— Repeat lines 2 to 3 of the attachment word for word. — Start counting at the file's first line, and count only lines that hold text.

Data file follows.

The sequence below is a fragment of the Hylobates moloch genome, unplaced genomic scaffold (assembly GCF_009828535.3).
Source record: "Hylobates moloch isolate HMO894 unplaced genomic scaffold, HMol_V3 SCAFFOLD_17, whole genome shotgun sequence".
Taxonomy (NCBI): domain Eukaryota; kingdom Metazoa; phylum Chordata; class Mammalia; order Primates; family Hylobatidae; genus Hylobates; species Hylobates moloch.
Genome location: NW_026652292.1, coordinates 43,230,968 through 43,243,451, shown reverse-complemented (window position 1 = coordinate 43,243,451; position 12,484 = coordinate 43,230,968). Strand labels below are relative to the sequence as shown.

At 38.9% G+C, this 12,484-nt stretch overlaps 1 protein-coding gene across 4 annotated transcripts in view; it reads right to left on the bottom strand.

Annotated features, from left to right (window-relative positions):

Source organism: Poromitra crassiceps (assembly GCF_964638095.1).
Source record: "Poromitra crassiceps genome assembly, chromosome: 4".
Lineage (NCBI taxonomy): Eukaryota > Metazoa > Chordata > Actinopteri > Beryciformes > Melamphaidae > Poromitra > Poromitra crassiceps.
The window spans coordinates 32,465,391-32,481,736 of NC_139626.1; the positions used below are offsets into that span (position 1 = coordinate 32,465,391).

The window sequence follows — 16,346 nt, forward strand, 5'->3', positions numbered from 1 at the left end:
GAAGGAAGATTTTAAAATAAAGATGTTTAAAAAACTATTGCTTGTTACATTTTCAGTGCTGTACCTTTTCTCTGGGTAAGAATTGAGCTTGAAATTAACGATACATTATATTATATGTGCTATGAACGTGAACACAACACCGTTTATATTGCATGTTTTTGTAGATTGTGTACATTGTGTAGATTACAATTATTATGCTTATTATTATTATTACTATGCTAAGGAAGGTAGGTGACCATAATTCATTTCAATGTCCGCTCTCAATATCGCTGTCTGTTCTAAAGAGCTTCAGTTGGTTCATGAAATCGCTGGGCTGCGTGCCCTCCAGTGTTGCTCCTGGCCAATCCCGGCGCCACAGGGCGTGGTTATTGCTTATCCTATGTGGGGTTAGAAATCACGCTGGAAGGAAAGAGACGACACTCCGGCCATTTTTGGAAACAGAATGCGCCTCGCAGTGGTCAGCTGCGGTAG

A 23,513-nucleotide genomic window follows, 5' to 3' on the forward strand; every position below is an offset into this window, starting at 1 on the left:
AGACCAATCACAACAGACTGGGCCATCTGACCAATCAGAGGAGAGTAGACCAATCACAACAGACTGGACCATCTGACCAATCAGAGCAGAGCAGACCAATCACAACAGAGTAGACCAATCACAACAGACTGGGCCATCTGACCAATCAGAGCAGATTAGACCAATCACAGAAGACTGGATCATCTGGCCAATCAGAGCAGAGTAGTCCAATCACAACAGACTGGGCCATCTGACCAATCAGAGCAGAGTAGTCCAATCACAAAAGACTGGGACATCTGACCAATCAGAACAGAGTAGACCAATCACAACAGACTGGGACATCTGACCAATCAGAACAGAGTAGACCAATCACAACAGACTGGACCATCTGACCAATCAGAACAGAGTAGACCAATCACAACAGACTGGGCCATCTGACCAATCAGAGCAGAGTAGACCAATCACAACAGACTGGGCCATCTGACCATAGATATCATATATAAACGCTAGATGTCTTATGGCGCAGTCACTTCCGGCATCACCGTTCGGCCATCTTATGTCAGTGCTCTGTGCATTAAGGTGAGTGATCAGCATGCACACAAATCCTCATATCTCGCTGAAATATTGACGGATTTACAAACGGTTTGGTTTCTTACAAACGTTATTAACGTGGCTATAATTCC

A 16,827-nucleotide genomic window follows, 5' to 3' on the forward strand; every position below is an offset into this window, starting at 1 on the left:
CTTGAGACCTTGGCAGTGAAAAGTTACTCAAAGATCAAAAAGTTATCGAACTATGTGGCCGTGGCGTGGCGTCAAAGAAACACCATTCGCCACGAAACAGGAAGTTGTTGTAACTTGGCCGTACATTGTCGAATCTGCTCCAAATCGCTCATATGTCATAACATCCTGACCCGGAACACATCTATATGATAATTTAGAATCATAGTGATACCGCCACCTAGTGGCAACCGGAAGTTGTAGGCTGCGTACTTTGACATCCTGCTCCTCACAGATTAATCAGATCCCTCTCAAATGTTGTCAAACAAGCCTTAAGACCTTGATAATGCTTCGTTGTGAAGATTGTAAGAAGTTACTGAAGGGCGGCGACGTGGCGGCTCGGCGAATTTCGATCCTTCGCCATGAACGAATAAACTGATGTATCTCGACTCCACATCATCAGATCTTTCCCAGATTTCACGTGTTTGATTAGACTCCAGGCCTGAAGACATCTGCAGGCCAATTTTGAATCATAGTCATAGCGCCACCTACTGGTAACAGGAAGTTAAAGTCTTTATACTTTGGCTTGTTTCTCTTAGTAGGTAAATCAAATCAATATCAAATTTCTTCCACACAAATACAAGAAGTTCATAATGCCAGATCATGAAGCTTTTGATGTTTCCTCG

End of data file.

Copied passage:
Source record: "Hylobates moloch isolate HMO894 unplaced genomic scaffold, HMol_V3 SCAFFOLD_17, whole genome shotgun sequence".
Taxonomy (NCBI): domain Eukaryota; kingdom Metazoa; phylum Chordata; class Mammalia; order Primates; family Hylobatidae; genus Hylobates; species Hylobates moloch.